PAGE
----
los angeles science center


     Titanium Goose #06927, the most unique of the Blackbird fleet, was the only two-seat A-12 trainer ever built. The first five A-12 aircraft, this being the fourth, were initially flown with J75 engines, because the A-12 airframe was ready for testing, the J58 was bogged down with developmental problems. These less powerful J75 engines would allow the aircraft to reach a maximum Mach 2, and 60,000 feet. Once the J58 was available, all of the A-12 aircraft were upgraded, allowing them to reach a maximum of Mach 3.35 and 95,000 feet, except this one. Our Titanium Goose kept the J75 engines through her total time of service, retiring with 1076.4 hours in the air, spanning 614 individual flights, over double that of any other A-12. Once retired, she spent years in storage at Air Force Plant 42 in Palmdale, California, until August 2003, when she was put on display at the California Science Center in Los Angeles. She was the last A-12 to be put on display to the public.

Nevermind space exploration, let’s figure out exactly what’s in our water.

If you haven’t gotten a hint by now, I love museums. Ironically, I recently had my very first visit to the California Science Center, nestled the heart of my beloved city. Right next door to the Natural History Museum, The California African American Museum and The Coliseum. You can spend an entire day getting your learn on.

The water life really intrigued me. So many interesting and diverse creatures are swimming around in the water that makes up roughly 70% of our planet. And to think, we’ve only explored about 5% of that water. Pretty hard to wrap your head around. Judging by the amount of scary sea animals that I saw at the Science Center alone, we oughta be a little more considerate of the other 95% of sea life that has yet to show itself. Frankly, the ocean scares the hell out of me. I don’t swim in water that I can’t see through. But my goodness, it is full of amazing animals.


Last space shuttle External Tank arrives at California Science Center.

ET-94 paraded its way through the Los Angeles suburbs today, May 21, as it journeyed to its final home at the California Science Center.

The last surviving flight-worthy space shuttle external tank, ET-94 left the Michoud Assembly Facility in New Orleans April 12, where it has been since it was fabricated in the early 2000′s. It traversed the Panama Canal April 25-27, and arrived at Marina Del Rey in Los Angeles last Wednesday, May 19, after a 36-day sea voyage.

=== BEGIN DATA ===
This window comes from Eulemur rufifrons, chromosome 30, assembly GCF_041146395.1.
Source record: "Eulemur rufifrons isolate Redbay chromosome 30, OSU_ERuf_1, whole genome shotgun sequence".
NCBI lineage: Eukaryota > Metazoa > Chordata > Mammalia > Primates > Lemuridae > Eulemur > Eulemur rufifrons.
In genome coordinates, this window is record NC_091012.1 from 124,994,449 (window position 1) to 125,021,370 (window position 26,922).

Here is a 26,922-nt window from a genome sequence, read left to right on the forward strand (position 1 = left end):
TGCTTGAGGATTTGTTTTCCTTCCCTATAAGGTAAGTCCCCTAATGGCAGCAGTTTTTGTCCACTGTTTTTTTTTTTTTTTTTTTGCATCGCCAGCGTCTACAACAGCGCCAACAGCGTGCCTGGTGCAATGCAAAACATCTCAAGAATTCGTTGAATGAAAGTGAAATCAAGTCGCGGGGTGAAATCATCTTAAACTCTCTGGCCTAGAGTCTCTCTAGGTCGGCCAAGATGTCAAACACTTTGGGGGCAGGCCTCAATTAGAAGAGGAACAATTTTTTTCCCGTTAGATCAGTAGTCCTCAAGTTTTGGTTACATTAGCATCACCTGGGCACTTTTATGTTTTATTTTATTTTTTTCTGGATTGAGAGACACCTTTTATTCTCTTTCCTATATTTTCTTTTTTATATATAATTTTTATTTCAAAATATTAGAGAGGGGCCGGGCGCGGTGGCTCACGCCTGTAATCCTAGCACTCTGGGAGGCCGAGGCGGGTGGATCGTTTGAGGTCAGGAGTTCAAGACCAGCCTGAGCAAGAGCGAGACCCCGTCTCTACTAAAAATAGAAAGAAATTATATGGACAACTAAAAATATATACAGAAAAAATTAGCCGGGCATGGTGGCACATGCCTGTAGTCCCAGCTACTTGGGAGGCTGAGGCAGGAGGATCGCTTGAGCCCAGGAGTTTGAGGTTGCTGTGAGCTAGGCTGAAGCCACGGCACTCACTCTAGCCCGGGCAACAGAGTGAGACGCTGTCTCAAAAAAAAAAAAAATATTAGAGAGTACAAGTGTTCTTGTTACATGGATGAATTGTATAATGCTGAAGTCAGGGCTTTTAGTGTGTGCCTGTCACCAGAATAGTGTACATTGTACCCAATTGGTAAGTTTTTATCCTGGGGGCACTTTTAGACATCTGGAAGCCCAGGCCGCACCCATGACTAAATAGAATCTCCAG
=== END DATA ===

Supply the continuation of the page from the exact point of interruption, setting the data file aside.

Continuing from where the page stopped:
Leaving Marina Del Rey at 12:01am PDT with a New Orleans jazz band, the tank encountered more obstacles than expected during its 15.5 mile trek through the city, arriving at the CSC at 7:13pm PDT.

Towed through the streets of Inglewood, the last time space hardware shut down traffic was in October 2012, when space shuttle Endeavour was towed from Los Angeles International Airport to the CSC.

P/c: LA Times, California Science Center.


     In 2015, I was privileged to be included in a team of individuals to restore and assemble a Ranger Spacecraft for the California Science Center in Los Angeles. This is our story.

dickless-mic  asked:

Back in the early 2000s the Los Angeles Science Center had an exhibit called Bodyworks, which featured a giant animatronic woman named Tess, who was made to show off how the human body works. She was opened up in certain parts to reveal her internal organs, many of which would move and light up as well (if I remember correctly) while she narrated what each of them did. Tess haunts my nightmares, but she's pretty impressive on a technical level. Do you guys know about her?

Oh my goodness, yes, I’ve heard of her! :D We might’ve featured her here back when this blog was on its training wheels. I don’t remember.

- Mod Rat


     A-12 #06927, visited on 1/12/2014, was a particularly interesting specimen. This bird was the only A-12 trainer built, and logged over twice the flight time than any other A-12s. Kelly Johnson, the team leader behind the creation of the whole program, actually flew in this plane. Most of the bird is unpainted, which made for some interesting shots.

     I came to the California Science Center in Los Angeles, California to see this Habu and Space Shuttle Endeavor, which was quite an emotional experience. Moreover, this was the first aircraft that I photographed with this project in mind. The top shot was taken with my iPhone 5s. The rest were shot with the Canon s110.


September 11, 2014

     Today, I photographed Space Shuttle Endeavour Orbiter at California Science Center in Los Angeles. Endeavour was built to replace the Challenger orbiter after she and her crew were lost on January 28, 1986. Just like our nation eleven years ago, Endeavour proudly rose from the ashes of disaster. Personally, this represents what it means to be proud of my country. I had a powerful moment of silence and remembrance while standing beside her.

     Thank you, from the bottom of my heart, for being a part of Project Habu, and helping me celebrate my pride in my country. Never forget September Eleventh, and never forget what makes you proud to be a part of your country.